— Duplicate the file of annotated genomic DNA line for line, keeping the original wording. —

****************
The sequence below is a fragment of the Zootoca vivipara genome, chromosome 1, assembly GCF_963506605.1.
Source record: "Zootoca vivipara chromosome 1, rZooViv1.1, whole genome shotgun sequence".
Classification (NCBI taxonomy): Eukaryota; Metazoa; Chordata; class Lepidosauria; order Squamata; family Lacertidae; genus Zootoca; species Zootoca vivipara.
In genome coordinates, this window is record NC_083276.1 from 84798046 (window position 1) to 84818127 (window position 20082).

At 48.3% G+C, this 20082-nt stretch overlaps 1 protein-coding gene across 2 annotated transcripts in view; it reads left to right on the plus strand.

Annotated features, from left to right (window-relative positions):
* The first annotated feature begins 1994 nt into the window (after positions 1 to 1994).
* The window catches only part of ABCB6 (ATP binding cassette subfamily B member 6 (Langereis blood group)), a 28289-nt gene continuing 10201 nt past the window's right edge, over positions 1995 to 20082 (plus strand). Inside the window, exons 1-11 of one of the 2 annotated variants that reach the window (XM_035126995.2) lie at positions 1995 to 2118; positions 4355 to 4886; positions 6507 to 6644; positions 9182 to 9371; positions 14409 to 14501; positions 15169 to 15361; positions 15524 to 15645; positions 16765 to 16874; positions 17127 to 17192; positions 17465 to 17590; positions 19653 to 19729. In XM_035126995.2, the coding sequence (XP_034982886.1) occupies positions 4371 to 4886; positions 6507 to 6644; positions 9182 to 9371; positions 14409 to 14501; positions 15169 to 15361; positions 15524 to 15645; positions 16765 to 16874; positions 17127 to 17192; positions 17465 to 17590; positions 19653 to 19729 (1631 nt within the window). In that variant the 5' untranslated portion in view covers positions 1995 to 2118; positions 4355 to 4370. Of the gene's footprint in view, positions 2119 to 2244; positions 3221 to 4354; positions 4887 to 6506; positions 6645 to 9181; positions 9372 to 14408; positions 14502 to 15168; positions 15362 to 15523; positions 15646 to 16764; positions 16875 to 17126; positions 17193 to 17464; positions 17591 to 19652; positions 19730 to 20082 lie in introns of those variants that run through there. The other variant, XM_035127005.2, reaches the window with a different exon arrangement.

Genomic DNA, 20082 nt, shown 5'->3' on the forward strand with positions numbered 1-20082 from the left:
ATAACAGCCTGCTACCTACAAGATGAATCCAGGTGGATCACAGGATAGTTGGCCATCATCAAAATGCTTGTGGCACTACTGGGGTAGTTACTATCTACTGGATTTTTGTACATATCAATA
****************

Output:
The sequence below is a fragment of the Zootoca vivipara genome, chromosome 1, assembly GCF_963506605.1.
Source record: "Zootoca vivipara chromosome 1, rZooViv1.1, whole genome shotgun sequence".
Classification (NCBI taxonomy): Eukaryota; Metazoa; Chordata; class Lepidosauria; order Squamata; family Lacertidae; genus Zootoca; species Zootoca vivipara.
In genome coordinates, this window is record NC_083276.1 from 84798046 (window position 1) to 84818127 (window position 20082).

At 48.3% G+C, this 20082-nt stretch overlaps 1 protein-coding gene across 2 annotated transcripts in view; it reads left to right on the plus strand.

Annotated features, from left to right (window-relative positions):
* The first annotated feature begins 1994 nt into the window (after positions 1 to 1994).
* The window catches only part of ABCB6 (ATP binding cassette subfamily B member 6 (Langereis blood group)), a 28289-nt gene continuing 10201 nt past the window's right edge, over positions 1995 to 20082 (plus strand). Inside the window, exons 1-11 of one of the 2 annotated variants that reach the window (XM_035126995.2) lie at positions 1995 to 2118; positions 4355 to 4886; positions 6507 to 6644; positions 9182 to 9371; positions 14409 to 14501; positions 15169 to 15361; positions 15524 to 15645; positions 16765 to 16874; positions 17127 to 17192; positions 17465 to 17590; positions 19653 to 19729. In XM_035126995.2, the coding sequence (XP_034982886.1) occupies positions 4371 to 4886; positions 6507 to 6644; positions 9182 to 9371; positions 14409 to 14501; positions 15169 to 15361; positions 15524 to 15645; positions 16765 to 16874; positions 17127 to 17192; positions 17465 to 17590; positions 19653 to 19729 (1631 nt within the window). In that variant the 5' untranslated portion in view covers positions 1995 to 2118; positions 4355 to 4370. Of the gene's footprint in view, positions 2119 to 2244; positions 3221 to 4354; positions 4887 to 6506; positions 6645 to 9181; positions 9372 to 14408; positions 14502 to 15168; positions 15362 to 15523; positions 15646 to 16764; positions 16875 to 17126; positions 17193 to 17464; positions 17591 to 19652; positions 19730 to 20082 lie in introns of those variants that run through there. The other variant, XM_035127005.2, reaches the window with a different exon arrangement.

Genomic DNA, 20082 nt, shown 5'->3' on the forward strand with positions numbered 1-20082 from the left:
ATAACAGCCTGCTACCTACAAGATGAATCCAGGTGGATCACAGGATAGTTGGCCATCATCAAAATGCTTGTGGCACTACTGGGGTAGTTACTATCTACTGGATTTTTGTACATATCAATA